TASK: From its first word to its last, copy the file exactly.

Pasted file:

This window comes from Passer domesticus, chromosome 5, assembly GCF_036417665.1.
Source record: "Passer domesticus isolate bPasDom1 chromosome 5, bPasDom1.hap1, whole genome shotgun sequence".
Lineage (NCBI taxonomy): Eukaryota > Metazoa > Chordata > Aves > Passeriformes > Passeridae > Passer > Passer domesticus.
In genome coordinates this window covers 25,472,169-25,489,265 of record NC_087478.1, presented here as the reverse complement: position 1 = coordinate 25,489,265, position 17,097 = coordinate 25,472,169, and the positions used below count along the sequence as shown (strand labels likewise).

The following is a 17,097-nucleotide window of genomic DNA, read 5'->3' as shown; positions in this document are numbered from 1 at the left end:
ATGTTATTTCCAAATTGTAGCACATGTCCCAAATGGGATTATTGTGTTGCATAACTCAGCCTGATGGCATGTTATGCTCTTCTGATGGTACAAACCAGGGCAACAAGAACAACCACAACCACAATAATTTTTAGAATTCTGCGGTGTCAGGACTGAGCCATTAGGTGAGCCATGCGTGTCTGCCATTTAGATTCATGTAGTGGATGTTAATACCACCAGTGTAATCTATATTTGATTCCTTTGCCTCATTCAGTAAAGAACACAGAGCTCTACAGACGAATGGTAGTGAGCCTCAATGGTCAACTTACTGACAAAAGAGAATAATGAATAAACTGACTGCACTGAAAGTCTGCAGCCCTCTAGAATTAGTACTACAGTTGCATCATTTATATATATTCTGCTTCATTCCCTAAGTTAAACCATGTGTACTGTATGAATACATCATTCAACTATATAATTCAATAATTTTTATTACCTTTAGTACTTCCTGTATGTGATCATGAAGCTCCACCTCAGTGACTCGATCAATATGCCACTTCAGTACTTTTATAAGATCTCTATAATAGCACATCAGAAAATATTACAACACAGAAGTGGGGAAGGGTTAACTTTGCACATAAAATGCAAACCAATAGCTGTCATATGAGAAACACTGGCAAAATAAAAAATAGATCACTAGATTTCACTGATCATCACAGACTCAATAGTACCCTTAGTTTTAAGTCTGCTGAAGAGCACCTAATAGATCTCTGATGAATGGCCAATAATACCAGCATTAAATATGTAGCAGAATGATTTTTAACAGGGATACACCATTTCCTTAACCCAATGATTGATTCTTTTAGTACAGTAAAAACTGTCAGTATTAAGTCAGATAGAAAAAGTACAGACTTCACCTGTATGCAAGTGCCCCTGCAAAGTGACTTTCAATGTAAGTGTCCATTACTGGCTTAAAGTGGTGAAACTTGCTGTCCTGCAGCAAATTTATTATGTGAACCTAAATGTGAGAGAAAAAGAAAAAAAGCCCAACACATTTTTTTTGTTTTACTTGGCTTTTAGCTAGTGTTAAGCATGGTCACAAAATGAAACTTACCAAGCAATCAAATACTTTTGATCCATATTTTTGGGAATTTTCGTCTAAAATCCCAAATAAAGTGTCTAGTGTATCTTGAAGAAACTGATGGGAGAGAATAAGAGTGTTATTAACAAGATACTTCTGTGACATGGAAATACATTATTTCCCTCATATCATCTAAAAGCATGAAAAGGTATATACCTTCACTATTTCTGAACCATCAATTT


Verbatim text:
This window comes from Passer domesticus, chromosome 5, assembly GCF_036417665.1.
Source record: "Passer domesticus isolate bPasDom1 chromosome 5, bPasDom1.hap1, whole genome shotgun sequence".
Lineage (NCBI taxonomy): Eukaryota > Metazoa > Chordata > Aves > Passeriformes > Passeridae > Passer > Passer domesticus.
In genome coordinates this window covers 25,472,169-25,489,265 of record NC_087478.1, presented here as the reverse complement: position 1 = coordinate 25,489,265, position 17,097 = coordinate 25,472,169, and the positions used below count along the sequence as shown (strand labels likewise).

The following is a 17,097-nucleotide window of genomic DNA, read 5'->3' as shown; positions in this document are numbered from 1 at the left end:
ATGTTATTTCCAAATTGTAGCACATGTCCCAAATGGGATTATTGTGTTGCATAACTCAGCCTGATGGCATGTTATGCTCTTCTGATGGTACAAACCAGGGCAACAAGAACAACCACAACCACAATAATTTTTAGAATTCTGCGGTGTCAGGACTGAGCCATTAGGTGAGCCATGCGTGTCTGCCATTTAGATTCATGTAGTGGATGTTAATACCACCAGTGTAATCTATATTTGATTCCTTTGCCTCATTCAGTAAAGAACACAGAGCTCTACAGACGAATGGTAGTGAGCCTCAATGGTCAACTTACTGACAAAAGAGAATAATGAATAAACTGACTGCACTGAAAGTCTGCAGCCCTCTAGAATTAGTACTACAGTTGCATCATTTATATATATTCTGCTTCATTCCCTAAGTTAAACCATGTGTACTGTATGAATACATCATTCAACTATATAATTCAATAATTTTTATTACCTTTAGTACTTCCTGTATGTGATCATGAAGCTCCACCTCAGTGACTCGATCAATATGCCACTTCAGTACTTTTATAAGATCTCTATAATAGCACATCAGAAAATATTACAACACAGAAGTGGGGAAGGGTTAACTTTGCACATAAAATGCAAACCAATAGCTGTCATATGAGAAACACTGGCAAAATAAAAAATAGATCACTAGATTTCACTGATCATCACAGACTCAATAGTACCCTTAGTTTTAAGTCTGCTGAAGAGCACCTAATAGATCTCTGATGAATGGCCAATAATACCAGCATTAAATATGTAGCAGAATGATTTTTAACAGGGATACACCATTTCCTTAACCCAATGATTGATTCTTTTAGTACAGTAAAAACTGTCAGTATTAAGTCAGATAGAAAAAGTACAGACTTCACCTGTATGCAAGTGCCCCTGCAAAGTGACTTTCAATGTAAGTGTCCATTACTGGCTTAAAGTGGTGAAACTTGCTGTCCTGCAGCAAATTTATTATGTGAACCTAAATGTGAGAGAAAAAGAAAAAAAGCCCAACACATTTTTTTTGTTTTACTTGGCTTTTAGCTAGTGTTAAGCATGGTCACAAAATGAAACTTACCAAGCAATCAAATACTTTTGATCCATATTTTTGGGAATTTTCGTCTAAAATCCCAAATAAAGTGTCTAGTGTATCTTGAAGAAACTGATGGGAGAGAATAAGAGTGTTATTAACAAGATACTTCTGTGACATGGAAATACATTATTTCCCTCATATCATCTAAAAGCATGAAAAGGTATATACCTTCACTATTTCTGAACCATCAATTT